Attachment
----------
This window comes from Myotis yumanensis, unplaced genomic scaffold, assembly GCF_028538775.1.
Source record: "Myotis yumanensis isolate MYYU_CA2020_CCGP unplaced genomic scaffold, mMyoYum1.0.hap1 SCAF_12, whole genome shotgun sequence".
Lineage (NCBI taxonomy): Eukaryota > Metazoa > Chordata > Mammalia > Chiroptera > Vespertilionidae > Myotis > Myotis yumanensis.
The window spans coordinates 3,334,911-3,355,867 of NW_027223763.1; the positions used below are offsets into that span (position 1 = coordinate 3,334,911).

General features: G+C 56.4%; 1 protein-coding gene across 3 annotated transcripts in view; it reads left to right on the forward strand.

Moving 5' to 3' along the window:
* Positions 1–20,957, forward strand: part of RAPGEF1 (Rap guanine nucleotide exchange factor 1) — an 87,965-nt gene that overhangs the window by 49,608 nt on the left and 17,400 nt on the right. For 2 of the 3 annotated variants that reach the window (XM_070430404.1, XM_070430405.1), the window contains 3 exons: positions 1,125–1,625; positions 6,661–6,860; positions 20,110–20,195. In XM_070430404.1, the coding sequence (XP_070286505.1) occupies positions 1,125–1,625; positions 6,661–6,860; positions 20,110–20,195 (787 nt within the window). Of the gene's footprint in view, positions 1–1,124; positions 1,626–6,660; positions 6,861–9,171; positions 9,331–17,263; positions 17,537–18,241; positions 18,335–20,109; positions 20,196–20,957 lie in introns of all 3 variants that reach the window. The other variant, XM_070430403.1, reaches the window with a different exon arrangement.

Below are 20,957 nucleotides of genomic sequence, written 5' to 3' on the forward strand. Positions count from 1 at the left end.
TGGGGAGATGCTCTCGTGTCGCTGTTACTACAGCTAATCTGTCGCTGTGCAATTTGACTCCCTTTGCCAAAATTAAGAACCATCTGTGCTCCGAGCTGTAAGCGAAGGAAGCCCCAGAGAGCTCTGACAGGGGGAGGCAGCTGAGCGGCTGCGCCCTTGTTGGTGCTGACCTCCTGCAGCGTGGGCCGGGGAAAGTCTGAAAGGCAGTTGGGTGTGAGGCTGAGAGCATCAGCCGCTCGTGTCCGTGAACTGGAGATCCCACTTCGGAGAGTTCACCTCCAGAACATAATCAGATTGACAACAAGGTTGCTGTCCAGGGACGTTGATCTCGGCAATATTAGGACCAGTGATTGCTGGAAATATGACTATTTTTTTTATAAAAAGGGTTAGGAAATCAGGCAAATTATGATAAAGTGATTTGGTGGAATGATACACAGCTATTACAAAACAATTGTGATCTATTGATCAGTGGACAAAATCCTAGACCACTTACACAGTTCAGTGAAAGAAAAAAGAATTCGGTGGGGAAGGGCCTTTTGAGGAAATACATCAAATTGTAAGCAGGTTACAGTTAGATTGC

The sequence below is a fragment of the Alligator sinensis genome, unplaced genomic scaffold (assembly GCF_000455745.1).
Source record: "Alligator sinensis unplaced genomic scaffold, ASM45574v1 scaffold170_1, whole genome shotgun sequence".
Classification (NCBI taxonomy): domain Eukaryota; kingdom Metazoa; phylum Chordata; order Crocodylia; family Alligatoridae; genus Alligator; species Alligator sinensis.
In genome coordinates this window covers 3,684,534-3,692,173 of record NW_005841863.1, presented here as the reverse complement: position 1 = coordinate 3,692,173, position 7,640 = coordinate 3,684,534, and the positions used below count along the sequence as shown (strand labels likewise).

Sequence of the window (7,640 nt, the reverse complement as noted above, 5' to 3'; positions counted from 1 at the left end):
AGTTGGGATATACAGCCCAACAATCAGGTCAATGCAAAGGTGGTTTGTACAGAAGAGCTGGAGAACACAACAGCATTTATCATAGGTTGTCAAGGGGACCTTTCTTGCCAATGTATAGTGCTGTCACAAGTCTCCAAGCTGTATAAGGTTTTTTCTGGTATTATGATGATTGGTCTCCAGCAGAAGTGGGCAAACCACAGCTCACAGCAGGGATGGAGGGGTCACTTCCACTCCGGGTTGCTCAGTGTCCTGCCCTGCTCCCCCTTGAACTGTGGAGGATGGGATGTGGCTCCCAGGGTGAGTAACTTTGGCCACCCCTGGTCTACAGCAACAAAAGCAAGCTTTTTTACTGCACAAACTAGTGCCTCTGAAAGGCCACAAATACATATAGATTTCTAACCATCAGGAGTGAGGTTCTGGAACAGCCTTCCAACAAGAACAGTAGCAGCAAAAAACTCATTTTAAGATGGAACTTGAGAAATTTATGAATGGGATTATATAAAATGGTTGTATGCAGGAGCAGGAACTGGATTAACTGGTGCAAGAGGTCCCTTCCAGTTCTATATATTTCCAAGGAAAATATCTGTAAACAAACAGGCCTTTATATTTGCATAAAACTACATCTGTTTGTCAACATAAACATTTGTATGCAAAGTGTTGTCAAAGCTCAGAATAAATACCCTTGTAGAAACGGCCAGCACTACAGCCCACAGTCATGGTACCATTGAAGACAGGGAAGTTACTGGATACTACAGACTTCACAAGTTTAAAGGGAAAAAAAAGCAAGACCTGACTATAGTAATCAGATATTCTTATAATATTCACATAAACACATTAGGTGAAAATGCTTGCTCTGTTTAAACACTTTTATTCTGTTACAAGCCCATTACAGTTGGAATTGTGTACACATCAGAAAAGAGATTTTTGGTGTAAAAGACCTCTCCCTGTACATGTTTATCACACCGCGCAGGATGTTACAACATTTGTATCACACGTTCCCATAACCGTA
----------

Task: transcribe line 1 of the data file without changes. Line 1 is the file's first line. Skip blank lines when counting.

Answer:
This window comes from Myotis yumanensis, unplaced genomic scaffold, assembly GCF_028538775.1.